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The Daily Need

Former Iraq correspondent: CNN refused to air ‘war crime’

Michael Ware speaking at "A View from the Ground in Iraq" in 2008. Photo: Center for American Progress

Michael Ware, the former CNN correspondent who covered the Iraq war for more than six years, has been hailed as a “journalistic hero” and called a “prisoner of war” for the time he spent in (and around) war-torn Baghdad. As he told Men’s Journal in 2008, Ware was briefly kidnapped in 2004 by Iraqi insurgents, who had planned on filming his execution with his own camera until a friend intervened. Since December of last year, he has been recuperating from Post-Traumatic Stress Disorder.

Now, Ware is the subject of a new documentary series on Australian television, and as part of that series, he has revealed new details of his reportage in Iraq, including an incident in 2007 in which CNN executives refused to air footage of what Ware calls “a small war crime,” according to Australia’s Brisbane Times. Ware says a teenager in a remote Iraqi village run by insurgents, carrying a weapon for protection, approached a house where Ware and several U.S. soldiers were staying.

“One of them put a bullet right in the back of his head. Unfortunately it didn’t kill him,” Ware said, according to the paper. “We all spent the next 20 minutes listening to his tortured breath as he died.”

The moment has scarred Ware because of what he views as his complicity in the incident. In a two-part series produced by the Australian public broadcaster, Ware said he realized afterward that he had been more concerned with capturing the teenager’s death on film than on saving his life. “I indeed had been indifferent as the soldiers around me whose indifference I was attempting to capture,” Ware said.

Ware’s friends have described the former war correspondent as tortured by his time in Iraq, and in particular by the death of the Iraqi teenager. β€˜β€˜One of the first things he showed me was that tape and he was watching it over and over and over again; he was really obsessed with it,’’ John Martinkus, a former journalist and friend of Ware’s, told the filmmakers, according to the Brisbane Times.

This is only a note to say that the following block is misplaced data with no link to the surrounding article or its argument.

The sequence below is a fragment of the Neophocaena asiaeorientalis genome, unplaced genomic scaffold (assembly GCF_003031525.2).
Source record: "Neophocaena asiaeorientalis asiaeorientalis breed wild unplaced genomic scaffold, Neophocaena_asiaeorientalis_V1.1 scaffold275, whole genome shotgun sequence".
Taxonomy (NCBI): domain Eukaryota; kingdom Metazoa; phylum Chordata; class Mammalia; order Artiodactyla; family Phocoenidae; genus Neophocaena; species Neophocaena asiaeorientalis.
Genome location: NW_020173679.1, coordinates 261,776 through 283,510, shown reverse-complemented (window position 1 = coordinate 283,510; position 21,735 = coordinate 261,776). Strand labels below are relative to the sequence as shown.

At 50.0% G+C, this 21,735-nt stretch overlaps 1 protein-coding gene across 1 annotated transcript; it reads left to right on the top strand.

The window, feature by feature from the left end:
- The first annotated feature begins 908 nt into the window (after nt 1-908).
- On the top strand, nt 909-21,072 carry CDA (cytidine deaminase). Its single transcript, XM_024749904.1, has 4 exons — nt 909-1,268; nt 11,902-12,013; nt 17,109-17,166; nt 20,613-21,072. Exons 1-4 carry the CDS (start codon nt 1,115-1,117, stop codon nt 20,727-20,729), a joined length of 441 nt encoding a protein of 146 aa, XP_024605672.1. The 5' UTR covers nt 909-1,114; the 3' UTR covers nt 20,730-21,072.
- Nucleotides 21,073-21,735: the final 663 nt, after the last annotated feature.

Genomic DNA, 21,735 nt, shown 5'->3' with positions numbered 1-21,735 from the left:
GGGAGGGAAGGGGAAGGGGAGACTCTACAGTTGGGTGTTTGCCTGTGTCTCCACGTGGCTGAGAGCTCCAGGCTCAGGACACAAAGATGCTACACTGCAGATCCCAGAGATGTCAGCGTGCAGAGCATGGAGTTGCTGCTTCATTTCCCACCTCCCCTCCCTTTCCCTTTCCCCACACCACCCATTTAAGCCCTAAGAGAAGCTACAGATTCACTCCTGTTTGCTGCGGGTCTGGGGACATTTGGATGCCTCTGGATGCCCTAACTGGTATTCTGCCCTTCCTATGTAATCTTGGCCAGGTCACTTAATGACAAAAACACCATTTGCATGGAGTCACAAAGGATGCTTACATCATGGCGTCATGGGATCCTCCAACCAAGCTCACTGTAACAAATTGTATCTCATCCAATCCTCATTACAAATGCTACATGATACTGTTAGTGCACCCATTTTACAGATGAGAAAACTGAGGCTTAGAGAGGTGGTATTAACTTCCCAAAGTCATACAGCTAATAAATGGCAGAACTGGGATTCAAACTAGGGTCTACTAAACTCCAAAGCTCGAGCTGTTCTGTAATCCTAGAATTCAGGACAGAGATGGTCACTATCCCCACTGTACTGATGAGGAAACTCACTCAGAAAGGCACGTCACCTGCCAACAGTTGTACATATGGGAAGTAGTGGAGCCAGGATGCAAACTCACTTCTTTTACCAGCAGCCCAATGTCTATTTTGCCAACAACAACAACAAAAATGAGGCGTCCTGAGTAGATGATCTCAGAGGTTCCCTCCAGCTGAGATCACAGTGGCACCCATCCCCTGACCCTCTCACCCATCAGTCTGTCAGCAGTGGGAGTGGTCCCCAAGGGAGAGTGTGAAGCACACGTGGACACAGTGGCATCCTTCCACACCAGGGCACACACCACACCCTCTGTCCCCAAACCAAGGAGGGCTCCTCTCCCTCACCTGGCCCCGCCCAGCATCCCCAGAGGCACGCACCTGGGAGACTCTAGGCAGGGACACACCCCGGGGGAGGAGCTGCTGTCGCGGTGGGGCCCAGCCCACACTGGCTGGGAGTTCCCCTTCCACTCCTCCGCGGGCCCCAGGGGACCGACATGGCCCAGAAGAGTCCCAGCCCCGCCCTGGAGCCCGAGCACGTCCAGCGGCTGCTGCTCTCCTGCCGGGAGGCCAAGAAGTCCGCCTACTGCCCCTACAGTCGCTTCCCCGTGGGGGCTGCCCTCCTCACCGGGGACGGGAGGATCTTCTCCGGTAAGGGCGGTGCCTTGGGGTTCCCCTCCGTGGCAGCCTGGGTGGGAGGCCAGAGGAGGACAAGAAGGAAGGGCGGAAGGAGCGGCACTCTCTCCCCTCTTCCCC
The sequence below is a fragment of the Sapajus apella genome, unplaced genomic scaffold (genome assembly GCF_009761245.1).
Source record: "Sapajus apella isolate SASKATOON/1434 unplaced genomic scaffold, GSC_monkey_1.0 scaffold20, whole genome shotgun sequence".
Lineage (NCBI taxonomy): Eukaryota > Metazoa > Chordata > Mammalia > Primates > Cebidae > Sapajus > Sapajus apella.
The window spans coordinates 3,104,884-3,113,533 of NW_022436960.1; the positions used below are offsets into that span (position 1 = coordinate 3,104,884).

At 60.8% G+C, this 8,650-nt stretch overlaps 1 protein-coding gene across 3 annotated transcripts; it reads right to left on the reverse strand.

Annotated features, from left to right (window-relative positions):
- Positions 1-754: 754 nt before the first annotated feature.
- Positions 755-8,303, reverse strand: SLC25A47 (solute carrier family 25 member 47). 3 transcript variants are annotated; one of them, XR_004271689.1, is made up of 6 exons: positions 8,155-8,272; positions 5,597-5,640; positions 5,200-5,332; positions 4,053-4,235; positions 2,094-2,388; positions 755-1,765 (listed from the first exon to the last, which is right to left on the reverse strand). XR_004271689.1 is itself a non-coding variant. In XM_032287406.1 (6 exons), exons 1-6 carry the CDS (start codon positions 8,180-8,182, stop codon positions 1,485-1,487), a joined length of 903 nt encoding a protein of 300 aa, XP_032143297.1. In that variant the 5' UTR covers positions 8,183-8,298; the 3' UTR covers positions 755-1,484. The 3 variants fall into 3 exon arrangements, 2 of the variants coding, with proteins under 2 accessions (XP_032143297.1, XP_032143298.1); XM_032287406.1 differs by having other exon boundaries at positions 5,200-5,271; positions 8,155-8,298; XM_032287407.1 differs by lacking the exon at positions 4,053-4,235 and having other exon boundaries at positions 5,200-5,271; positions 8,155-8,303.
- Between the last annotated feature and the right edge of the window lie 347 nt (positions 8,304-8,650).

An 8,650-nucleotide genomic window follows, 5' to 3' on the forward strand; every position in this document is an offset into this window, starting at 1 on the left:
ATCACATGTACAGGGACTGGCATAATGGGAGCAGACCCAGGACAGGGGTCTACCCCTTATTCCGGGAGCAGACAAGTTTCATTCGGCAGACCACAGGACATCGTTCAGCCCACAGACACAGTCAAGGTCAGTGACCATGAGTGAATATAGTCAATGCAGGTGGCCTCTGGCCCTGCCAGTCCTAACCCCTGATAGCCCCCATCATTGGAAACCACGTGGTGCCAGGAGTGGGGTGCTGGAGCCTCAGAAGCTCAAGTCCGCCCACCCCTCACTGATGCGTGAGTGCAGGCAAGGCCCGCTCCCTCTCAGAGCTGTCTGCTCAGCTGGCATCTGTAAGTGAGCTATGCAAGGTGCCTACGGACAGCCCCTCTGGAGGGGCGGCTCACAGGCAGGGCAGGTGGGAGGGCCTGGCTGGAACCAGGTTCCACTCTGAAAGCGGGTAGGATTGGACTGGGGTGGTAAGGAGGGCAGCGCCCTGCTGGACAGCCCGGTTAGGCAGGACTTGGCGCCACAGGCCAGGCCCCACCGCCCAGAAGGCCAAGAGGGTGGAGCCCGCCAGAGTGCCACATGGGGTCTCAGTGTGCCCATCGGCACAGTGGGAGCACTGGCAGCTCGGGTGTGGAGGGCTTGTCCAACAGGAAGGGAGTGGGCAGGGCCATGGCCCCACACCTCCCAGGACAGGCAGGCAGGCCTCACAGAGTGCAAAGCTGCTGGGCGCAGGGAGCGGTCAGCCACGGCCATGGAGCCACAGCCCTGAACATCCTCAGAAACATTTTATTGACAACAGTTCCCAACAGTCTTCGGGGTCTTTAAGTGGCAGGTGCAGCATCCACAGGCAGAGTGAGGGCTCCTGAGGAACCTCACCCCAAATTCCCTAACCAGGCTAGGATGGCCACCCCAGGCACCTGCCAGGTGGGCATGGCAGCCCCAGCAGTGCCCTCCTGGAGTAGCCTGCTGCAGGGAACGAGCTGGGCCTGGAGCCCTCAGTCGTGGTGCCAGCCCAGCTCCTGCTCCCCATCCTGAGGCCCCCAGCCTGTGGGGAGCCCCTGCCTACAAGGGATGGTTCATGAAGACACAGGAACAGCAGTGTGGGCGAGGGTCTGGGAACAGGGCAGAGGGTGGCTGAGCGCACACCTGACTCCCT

Ware also told the Australian documentary series that he believed the incident was a violation of the Geneva Convention. But CNN refused to air the footage he had captured of the incident, saying it was too gruesome.

On Tuesday, a CNN spokesman responded to the claim in a statement to The Huffington Post: “CNN often has to make calls about which disturbing images are necessary to tell a story, and which are too graphic. These are always challenging, and the subject of reasoned editorial debate. On this occasion we decided to not show an Iraqi insurgent dying with fatal wounds.”

CNN was the subject of intense criticism from viewers and public officials in 2006 after airing footage of an insurgent sniper targeting American soldiers. The footage appeared to have been captured by Ware, and some viewers assumed he had somehow cooperated in the attack or had advance knowledge of its planning. But as Ware explained on his website, he and CNN received the footage through intermediaries, and Ware added a voice-over narration afterward.

Explaining CNN’s decision to air that segment at the time, Ware wrote: “CNN debated for several days as to whether they should air any portion of the video, and determined that it was not appropriate to shield the American public from the nature of the warfare our troops were facing.”

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